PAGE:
What got you into this stuff anyway?

In a previous blog I shared my first encounter with a female bodybuilder. When I saw her, it occurred to me for the first time, contrary to what I had believed, girls can be muscular. Somehow, at 8 or 9 years old I knew that correlated into girls can be strong too. I also knew that if I was strong and muscular, I could better protect myself. What did I need “protection” from? My family and old belief systems that they had learned and been teaching me.

What I learned prior to my epiphany that girls could be strong:

I was an unwanted accident

Girls are weak

Girls are not as important as boys

My opinion doesn’t count

My rights as a human don’t count

It’s acceptable to be physically abused

It’s acceptable to be mentally abused

It’s acceptable to be verbally abused

It’s acceptable to be ignored

It’s acceptable to be sexually molested by friends and family

I matter the least

I should be quiet

Being a good fighter is very important

Never lose a fistfight

Never tell on anyone

I don’t have the right to protest anything I don’t like

Being an adult will be fun because I can drink

Drinking is fun

Drinking is cool

Adults drink a lot

Drinking and driving is normal

Drinking first thing in the morning is normal and acceptable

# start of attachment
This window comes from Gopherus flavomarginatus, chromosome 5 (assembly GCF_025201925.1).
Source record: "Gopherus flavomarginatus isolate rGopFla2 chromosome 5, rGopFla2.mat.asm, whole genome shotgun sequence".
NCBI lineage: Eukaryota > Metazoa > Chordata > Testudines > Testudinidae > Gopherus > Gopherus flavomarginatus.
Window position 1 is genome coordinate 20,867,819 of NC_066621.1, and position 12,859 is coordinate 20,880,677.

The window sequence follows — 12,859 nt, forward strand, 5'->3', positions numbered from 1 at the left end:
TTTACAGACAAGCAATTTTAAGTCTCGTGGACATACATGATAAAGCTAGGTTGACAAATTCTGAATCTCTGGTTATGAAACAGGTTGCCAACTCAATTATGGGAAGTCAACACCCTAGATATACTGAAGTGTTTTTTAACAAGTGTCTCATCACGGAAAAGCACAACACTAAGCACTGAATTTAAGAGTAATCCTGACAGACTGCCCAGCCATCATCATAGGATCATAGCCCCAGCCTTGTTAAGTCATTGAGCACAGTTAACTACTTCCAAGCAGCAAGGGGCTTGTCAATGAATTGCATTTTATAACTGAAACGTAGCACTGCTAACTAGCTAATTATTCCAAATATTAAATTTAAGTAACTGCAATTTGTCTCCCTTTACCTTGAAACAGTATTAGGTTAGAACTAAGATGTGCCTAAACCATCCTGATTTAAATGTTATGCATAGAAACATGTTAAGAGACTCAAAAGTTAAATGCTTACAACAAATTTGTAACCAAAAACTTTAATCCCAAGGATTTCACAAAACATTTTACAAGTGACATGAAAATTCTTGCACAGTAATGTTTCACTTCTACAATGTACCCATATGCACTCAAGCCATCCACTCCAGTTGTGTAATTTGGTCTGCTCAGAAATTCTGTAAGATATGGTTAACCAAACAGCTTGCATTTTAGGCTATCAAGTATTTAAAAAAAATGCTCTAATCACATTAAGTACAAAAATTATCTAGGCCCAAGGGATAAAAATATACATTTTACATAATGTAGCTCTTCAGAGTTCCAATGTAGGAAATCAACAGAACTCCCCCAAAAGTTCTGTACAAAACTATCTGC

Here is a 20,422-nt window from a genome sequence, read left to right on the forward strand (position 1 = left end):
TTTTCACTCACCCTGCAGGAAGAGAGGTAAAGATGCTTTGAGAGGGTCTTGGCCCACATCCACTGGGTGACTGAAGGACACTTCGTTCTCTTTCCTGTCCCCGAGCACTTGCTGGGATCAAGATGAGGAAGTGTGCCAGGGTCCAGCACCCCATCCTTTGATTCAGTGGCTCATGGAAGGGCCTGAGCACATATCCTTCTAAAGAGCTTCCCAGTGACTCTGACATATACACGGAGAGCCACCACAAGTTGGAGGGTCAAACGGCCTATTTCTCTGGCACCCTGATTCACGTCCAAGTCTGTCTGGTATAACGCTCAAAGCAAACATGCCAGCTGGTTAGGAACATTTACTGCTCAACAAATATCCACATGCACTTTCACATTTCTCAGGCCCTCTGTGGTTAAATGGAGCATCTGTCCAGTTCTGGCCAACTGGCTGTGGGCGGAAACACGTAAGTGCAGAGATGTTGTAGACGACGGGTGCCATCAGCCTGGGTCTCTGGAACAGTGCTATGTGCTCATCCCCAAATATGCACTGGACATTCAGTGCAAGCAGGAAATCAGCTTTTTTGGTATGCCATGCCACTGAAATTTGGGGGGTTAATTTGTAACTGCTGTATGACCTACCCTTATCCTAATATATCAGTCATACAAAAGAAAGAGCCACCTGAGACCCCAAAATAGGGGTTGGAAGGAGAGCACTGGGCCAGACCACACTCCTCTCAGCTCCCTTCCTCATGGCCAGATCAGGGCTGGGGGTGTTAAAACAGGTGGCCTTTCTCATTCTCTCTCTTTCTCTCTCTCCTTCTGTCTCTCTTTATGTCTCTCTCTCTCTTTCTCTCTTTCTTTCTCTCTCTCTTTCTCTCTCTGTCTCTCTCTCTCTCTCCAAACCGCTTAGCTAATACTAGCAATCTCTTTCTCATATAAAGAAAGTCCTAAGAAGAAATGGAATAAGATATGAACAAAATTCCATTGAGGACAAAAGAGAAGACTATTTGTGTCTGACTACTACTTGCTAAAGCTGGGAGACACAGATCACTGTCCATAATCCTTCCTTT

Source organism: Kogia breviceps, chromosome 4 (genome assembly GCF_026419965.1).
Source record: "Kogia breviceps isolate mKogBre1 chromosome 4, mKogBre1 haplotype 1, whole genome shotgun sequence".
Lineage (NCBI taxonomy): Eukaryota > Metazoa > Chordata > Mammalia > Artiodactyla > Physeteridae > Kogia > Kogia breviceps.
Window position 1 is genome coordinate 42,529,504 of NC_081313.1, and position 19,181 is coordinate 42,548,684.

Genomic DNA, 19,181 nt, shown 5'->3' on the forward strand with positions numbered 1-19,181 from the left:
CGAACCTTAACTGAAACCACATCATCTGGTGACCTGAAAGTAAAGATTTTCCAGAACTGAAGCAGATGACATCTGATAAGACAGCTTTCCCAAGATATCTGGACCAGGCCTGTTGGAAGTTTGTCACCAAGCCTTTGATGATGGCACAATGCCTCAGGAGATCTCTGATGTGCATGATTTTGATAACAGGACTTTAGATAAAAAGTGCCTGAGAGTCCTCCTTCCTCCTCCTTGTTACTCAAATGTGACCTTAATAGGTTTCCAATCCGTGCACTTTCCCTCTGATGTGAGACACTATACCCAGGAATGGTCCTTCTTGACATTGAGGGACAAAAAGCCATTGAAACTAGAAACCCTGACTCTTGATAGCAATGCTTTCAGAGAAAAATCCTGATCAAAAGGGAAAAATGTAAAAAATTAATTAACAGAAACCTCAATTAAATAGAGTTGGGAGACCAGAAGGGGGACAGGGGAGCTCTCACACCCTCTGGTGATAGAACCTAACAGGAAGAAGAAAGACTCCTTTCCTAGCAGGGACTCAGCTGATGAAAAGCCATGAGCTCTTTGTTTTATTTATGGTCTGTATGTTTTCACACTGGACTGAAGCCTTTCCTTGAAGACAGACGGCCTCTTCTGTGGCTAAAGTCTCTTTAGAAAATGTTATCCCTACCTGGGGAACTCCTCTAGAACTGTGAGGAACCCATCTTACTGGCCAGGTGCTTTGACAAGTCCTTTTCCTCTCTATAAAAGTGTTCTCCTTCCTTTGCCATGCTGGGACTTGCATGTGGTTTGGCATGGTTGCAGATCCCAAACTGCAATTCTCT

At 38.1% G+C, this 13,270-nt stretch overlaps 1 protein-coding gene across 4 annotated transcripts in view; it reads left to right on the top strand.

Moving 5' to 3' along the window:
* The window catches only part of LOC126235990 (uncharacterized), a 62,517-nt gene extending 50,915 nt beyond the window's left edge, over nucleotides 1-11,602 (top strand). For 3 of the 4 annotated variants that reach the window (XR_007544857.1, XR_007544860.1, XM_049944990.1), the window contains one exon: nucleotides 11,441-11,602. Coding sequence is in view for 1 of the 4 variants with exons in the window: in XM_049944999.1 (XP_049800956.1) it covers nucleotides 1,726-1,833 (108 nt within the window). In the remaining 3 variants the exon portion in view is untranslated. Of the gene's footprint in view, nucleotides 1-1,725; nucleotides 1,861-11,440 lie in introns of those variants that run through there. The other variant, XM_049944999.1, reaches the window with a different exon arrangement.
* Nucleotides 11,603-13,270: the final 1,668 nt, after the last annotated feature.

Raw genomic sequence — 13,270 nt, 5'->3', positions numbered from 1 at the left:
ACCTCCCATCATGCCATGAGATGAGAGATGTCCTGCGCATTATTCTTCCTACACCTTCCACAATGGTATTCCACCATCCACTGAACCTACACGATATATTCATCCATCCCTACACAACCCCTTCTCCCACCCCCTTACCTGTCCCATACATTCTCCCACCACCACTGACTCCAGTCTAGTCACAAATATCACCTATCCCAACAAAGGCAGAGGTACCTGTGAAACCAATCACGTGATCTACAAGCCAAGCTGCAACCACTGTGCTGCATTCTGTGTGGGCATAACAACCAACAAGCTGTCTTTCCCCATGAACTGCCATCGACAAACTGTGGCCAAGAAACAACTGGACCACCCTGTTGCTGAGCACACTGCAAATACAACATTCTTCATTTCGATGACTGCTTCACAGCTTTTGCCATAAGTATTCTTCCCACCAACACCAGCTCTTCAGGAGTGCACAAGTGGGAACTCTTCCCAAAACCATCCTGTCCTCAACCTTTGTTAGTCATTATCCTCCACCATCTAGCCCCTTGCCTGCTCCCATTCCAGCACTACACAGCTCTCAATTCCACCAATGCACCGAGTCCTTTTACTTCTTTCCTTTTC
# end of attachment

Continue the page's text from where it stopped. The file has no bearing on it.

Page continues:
Giving babies a little whiskey is ok if they cry

Adults drink and gamble and it’s fun

It’s normal for family members to fistfight

Physically attacking someone is ok if they make you mad

It’s normal for family members to put you down

It’s normal for family members not to like you

It’s normal for family members to be sexual with you

My comfort and safety are not important

Being a bully is cool

People will like you if they are afraid of you

No other kids can play with me because my family and I are “trouble.”

It’s good to intimidate people

Yelling is a good way to get what you want

Violence is a way of life

Throwing and slamming things is a good way to control people

Beating people up is a way to get people to like you

Intimidating people is power

Having people afraid of you makes you strong

Animals are disposable

Money isn’t important

Sports for females isn’t important

I am weak

I am small

I am stupid

I can’t learn

I shouldn’t have been born

It’s normal to come home to an empty house after school